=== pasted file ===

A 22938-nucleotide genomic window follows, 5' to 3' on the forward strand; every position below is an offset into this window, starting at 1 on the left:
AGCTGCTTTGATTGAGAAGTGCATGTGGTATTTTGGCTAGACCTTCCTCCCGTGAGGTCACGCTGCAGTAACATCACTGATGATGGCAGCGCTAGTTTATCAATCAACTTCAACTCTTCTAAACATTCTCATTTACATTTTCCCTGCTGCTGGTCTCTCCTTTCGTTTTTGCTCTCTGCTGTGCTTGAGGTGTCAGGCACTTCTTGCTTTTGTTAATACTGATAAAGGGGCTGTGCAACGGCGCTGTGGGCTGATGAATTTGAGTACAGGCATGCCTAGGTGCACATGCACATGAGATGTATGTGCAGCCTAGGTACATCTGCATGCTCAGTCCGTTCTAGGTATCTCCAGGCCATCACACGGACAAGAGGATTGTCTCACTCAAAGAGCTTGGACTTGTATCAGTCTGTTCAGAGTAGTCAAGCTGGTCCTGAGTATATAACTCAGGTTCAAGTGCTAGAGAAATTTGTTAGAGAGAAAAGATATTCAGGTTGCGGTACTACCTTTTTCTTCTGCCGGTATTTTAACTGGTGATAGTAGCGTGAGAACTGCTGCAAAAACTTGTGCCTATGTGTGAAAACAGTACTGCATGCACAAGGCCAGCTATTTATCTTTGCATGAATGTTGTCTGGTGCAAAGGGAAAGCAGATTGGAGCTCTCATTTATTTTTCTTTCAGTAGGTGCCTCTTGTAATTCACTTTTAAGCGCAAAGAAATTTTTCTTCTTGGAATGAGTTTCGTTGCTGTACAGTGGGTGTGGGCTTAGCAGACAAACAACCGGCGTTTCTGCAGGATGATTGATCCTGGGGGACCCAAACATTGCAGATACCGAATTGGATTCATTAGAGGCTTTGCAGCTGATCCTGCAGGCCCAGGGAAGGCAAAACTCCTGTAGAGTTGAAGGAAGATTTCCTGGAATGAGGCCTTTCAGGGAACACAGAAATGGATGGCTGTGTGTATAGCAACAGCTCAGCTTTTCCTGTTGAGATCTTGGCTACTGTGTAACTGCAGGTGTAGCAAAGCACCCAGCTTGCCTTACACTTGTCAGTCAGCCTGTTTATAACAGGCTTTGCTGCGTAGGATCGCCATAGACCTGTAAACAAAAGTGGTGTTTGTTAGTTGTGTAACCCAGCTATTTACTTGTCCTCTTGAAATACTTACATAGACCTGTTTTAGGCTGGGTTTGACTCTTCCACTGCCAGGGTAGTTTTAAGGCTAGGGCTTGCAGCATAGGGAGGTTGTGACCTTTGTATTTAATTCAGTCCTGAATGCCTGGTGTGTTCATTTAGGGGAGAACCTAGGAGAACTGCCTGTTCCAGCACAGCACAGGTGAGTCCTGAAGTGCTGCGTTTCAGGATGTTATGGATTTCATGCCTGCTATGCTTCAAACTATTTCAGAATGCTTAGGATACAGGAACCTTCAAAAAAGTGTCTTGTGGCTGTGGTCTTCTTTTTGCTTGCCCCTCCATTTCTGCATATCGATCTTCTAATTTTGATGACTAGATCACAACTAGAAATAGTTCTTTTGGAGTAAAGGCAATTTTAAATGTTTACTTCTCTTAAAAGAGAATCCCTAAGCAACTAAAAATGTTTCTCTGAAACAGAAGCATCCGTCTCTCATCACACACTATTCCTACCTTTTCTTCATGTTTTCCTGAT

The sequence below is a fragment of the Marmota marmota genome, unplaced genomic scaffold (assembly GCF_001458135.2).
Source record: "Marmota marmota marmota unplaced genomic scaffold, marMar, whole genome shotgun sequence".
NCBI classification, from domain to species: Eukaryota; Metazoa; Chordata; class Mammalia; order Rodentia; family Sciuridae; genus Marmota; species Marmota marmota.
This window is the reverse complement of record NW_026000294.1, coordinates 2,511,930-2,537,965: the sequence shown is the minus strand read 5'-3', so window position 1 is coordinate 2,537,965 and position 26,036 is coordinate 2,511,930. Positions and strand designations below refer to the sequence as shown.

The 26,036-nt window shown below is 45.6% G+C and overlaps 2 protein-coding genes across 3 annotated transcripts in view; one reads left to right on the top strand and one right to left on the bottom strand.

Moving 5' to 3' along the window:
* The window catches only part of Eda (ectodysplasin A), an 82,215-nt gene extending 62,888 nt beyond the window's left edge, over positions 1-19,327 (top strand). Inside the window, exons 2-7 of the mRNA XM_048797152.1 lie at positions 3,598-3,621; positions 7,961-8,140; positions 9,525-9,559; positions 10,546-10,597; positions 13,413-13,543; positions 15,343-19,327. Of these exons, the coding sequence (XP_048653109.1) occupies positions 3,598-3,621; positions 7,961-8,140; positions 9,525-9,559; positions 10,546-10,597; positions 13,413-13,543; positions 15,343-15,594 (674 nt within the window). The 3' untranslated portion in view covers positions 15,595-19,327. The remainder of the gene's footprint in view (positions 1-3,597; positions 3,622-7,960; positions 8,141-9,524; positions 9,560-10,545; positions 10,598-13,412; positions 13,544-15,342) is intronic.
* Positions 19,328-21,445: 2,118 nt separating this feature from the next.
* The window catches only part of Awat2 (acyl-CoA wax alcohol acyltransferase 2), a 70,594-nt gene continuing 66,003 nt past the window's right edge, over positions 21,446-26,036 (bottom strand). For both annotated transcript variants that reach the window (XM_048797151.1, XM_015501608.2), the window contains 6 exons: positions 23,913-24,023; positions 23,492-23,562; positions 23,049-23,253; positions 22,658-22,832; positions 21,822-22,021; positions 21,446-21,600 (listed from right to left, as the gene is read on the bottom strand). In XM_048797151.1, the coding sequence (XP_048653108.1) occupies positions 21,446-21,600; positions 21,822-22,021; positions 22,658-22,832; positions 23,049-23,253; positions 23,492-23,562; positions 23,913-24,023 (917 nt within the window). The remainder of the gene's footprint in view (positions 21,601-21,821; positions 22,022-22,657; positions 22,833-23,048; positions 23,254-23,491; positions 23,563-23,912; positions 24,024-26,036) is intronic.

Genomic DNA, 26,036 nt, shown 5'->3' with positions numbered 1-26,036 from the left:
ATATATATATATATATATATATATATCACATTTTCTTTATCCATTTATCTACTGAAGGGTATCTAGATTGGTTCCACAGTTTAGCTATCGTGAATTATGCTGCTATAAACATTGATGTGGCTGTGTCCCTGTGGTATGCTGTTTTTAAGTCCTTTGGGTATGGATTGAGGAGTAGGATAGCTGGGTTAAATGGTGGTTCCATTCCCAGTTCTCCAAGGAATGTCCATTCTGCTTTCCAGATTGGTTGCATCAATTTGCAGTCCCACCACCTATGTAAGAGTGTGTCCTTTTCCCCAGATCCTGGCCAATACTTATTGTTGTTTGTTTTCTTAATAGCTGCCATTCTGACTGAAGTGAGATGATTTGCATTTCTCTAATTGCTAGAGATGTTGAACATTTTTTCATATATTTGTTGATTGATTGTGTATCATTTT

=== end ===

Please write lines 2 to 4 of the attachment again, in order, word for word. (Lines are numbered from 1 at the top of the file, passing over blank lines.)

AGCTGCTTTGATTGAGAAGTGCATGTGGTATTTTGGCTAGACCTTCCTCCCGTGAGGTCACGCTGCAGTAACATCACTGATGATGGCAGCGCTAGTTTATCAATCAACTTCAACTCTTCTAAACATTCTCATTTACATTTTCCCTGCTGCTGGTCTCTCCTTTCGTTTTTGCTCTCTGCTGTGCTTGAGGTGTCAGGCACTTCTTGCTTTTGTTAATACTGATAAAGGGGCTGTGCAACGGCGCTGTGGGCTGATGAATTTGAGTACAGGCATGCCTAGGTGCACATGCACATGAGATGTATGTGCAGCCTAGGTACATCTGCATGCTCAGTCCGTTCTAGGTATCTCCAGGCCATCACACGGACAAGAGGATTGTCTCACTCAAAGAGCTTGGACTTGTATCAGTCTGTTCAGAGTAGTCAAGCTGGTCCTGAGTATATAACTCAGGTTCAAGTGCTAGAGAAATTTGTTAGAGAGAAAAGATATTCAGGTTGCGGTACTACCTTTTTCTTCTGCCGGTATTTTAACTGGTGATAGTAGCGTGAGAACTGCTGCAAAAACTTGTGCCTATGTGTGAAAACAGTACTGCATGCACAAGGCCAGCTATTTATCTTTGCATGAATGTTGTCTGGTGCAAAGGGAAAGCAGATTGGAGCTCTCATTTATTTTTCTTTCAGTAGGTGCCTCTTGTAATTCACTTTTAAGCGCAAAGAAATTTTTCTTCTTGGAATGAGTTTCGTTGCTGTACAGTGGGTGTGGGCTTAGCAGACAAACAACCGGCGTTTCTGCAGGATGATTGATCCTGGGGGACCCAAACATTGCAGATACCGAATTGGATTCATTAGAGGCTTTGCAGCTGATCCTGCAGGCCCAGGGAAGGCAAAACTCCTGTAGAGTTGAAGGAAGATTTCCTGGAATGAGGCCTTTCAGGGAACACAGAAATGGATGGCTGTGTGTATAGCAACAGCTCAGCTTTTCCTGTTGAGATCTTGGCTACTGTGTAACTGCAGGTGTAGCAAAGCACCCAGCTTGCCTTACACTTGTCAGTCAGCCTGTTTATAACAGGCTTTGCTGCGTAGGATCGCCATAGACCTGTAAACAAAAGTGGTGTTTGTTAGTTGTGTAACCCAGCTATTTACTTGTCCTCTTGAAATACTTACATAGACCTGTTTTAGGCTGGGTTTGACTCTTCCACTGCCAGGGTAGTTTTAAGGCTAGGGCTTGCAGCATAGGGAGGTTGTGACCTTTGTATTTAATTCAGTCCTGAATGCCTGGTGTGTTCATTTAGGGGAGAACCTAGGAGAACTGCCTGTTCCAGCACAGCACAGGTGAGTCCTGAAGTGCTGCGTTTCAGGATGTTATGGATTTCATGCCTGCTATGCTTCAAACTATTTCAGAATGCTTAGGATACAGGAACCTTCAAAAAAGTGTCTTGTGGCTGTGGTCTTCTTTTTGCTTGCCCCTCCATTTCTGCATATCGATCTTCTAATTTTGATGACTAGATCACAACTAGAAATAGTTCTTTTGGAGTAAAGGCAATTTTAAATGTTTACTTCTCTTAAAAGAGAATCCCTAAGCAACTAAAAATGTTTCTCTGAAACAGAAGCATCCGTCTCTCATCACACACTATTCCTACCTTTTCTTCATGTTTTCCTGAT

The sequence below is a fragment of the Marmota marmota genome, unplaced genomic scaffold (assembly GCF_001458135.2).
Source record: "Marmota marmota marmota unplaced genomic scaffold, marMar, whole genome shotgun sequence".